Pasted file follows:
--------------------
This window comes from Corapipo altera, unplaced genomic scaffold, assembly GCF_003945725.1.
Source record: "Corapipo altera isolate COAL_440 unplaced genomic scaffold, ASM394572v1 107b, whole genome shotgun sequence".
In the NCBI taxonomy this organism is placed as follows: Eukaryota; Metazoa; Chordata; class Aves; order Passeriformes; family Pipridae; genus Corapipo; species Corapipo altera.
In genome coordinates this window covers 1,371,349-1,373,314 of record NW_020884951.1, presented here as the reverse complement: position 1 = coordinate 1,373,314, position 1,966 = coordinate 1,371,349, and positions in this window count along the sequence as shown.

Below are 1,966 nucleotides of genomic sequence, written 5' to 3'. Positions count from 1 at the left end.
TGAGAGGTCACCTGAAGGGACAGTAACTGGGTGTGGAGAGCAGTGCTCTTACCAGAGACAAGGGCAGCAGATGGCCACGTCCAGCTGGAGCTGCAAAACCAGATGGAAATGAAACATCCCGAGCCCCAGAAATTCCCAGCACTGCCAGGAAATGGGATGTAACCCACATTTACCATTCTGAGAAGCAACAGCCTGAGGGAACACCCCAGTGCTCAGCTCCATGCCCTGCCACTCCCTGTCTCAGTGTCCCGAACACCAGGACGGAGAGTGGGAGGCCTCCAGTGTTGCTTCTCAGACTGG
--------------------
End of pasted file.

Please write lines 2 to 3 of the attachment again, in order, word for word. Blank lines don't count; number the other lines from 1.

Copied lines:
Source record: "Corapipo altera isolate COAL_440 unplaced genomic scaffold, ASM394572v1 107b, whole genome shotgun sequence".
In the NCBI taxonomy this organism is placed as follows: Eukaryota; Metazoa; Chordata; class Aves; order Passeriformes; family Pipridae; genus Corapipo; species Corapipo altera.